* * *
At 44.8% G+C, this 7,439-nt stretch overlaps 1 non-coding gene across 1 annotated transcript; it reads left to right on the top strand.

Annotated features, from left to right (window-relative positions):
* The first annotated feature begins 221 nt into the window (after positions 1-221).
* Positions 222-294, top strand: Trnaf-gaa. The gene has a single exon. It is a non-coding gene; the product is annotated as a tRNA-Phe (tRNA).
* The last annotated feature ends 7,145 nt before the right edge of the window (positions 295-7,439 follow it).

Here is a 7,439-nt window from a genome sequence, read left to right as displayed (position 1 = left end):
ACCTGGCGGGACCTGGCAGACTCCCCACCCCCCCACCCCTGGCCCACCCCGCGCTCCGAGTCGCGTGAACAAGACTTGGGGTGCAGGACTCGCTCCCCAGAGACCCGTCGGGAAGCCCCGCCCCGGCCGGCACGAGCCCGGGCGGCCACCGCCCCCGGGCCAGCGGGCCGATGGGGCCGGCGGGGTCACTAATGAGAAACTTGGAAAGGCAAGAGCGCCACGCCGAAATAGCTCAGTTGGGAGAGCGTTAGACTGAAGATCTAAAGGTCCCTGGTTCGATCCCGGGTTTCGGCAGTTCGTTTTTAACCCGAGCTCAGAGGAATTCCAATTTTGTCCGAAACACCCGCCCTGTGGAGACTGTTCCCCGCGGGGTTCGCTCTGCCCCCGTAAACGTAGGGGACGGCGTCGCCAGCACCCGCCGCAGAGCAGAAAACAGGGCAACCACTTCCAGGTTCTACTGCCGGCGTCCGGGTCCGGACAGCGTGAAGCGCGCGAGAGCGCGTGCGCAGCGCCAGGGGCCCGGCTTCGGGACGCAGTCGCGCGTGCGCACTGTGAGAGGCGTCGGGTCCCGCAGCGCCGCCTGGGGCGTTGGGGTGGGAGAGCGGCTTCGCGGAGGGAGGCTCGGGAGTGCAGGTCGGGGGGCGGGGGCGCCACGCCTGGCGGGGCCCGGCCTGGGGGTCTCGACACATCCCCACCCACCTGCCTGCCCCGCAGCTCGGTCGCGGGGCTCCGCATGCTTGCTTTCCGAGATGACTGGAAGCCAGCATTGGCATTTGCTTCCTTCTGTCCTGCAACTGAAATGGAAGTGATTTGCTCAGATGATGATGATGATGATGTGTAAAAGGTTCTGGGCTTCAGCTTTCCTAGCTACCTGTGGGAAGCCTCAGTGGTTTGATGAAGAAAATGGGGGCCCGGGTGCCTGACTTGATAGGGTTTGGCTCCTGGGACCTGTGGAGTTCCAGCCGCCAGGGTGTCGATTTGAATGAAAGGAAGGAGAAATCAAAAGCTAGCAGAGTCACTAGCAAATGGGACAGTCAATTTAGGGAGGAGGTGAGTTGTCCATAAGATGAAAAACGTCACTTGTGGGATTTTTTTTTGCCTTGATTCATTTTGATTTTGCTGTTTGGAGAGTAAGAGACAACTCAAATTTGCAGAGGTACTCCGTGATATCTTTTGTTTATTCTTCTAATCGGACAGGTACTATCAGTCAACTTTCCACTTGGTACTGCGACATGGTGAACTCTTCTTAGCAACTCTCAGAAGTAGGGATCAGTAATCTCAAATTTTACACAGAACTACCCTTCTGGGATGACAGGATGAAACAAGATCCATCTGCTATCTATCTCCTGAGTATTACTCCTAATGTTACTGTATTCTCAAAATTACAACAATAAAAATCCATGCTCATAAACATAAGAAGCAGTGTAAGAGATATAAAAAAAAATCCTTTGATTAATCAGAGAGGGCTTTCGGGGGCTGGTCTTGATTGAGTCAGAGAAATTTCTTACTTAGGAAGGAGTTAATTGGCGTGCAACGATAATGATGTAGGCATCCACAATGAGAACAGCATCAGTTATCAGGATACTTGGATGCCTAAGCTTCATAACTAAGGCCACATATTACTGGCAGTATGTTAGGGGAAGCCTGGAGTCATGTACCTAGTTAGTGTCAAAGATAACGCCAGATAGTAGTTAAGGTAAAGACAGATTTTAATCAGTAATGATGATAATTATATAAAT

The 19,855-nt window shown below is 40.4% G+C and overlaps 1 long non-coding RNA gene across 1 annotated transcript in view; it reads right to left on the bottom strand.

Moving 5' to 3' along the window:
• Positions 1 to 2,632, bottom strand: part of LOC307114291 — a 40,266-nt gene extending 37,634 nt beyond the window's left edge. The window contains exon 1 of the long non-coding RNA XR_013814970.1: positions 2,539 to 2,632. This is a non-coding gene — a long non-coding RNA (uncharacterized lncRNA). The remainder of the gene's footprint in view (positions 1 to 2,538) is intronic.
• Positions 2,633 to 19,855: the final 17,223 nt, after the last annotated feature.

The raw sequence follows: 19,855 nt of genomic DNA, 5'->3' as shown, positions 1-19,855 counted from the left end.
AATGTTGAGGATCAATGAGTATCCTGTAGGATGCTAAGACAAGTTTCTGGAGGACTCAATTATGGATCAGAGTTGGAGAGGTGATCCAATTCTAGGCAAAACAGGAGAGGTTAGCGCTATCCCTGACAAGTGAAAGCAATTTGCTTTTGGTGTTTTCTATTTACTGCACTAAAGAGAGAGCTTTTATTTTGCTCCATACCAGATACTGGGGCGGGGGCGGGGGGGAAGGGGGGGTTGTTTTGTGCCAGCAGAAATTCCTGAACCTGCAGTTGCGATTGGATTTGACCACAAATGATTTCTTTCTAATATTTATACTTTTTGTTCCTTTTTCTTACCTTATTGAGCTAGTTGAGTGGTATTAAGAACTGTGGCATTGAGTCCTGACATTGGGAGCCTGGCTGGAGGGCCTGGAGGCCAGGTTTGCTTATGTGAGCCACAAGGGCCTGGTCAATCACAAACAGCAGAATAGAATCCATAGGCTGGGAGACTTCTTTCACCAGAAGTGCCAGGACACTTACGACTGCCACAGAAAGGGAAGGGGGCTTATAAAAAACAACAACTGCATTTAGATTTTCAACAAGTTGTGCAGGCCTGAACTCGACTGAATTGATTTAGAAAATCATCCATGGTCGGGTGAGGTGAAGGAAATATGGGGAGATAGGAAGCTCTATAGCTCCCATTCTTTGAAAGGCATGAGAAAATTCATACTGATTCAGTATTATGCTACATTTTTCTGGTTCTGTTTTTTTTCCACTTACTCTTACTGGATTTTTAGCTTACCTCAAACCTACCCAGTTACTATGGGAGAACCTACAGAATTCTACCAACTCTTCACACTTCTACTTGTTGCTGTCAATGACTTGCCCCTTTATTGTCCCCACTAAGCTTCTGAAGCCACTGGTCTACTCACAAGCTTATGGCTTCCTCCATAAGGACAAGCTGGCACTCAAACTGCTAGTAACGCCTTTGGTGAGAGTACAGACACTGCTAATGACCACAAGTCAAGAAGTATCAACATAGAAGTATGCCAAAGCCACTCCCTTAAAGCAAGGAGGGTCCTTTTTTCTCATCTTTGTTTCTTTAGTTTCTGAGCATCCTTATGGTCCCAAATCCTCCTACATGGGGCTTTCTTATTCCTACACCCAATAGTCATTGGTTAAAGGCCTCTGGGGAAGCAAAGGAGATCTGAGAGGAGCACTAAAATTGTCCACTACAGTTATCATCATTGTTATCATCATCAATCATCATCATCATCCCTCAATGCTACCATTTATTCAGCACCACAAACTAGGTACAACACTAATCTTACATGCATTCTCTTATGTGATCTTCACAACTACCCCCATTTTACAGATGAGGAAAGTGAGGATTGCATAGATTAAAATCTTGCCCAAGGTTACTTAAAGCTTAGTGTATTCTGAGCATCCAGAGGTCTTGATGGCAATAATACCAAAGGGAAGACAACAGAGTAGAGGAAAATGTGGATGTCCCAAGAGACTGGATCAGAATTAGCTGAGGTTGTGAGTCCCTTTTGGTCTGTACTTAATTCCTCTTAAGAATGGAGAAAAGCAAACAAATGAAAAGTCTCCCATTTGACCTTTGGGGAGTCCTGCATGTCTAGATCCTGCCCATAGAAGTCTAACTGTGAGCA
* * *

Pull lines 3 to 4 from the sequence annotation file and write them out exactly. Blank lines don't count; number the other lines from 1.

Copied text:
* The first annotated feature begins 221 nt into the window (after positions 1-221).
* Positions 222-294, top strand: Trnaf-gaa. The gene has a single exon. It is a non-coding gene; the product is annotated as a tRNA-Phe (tRNA).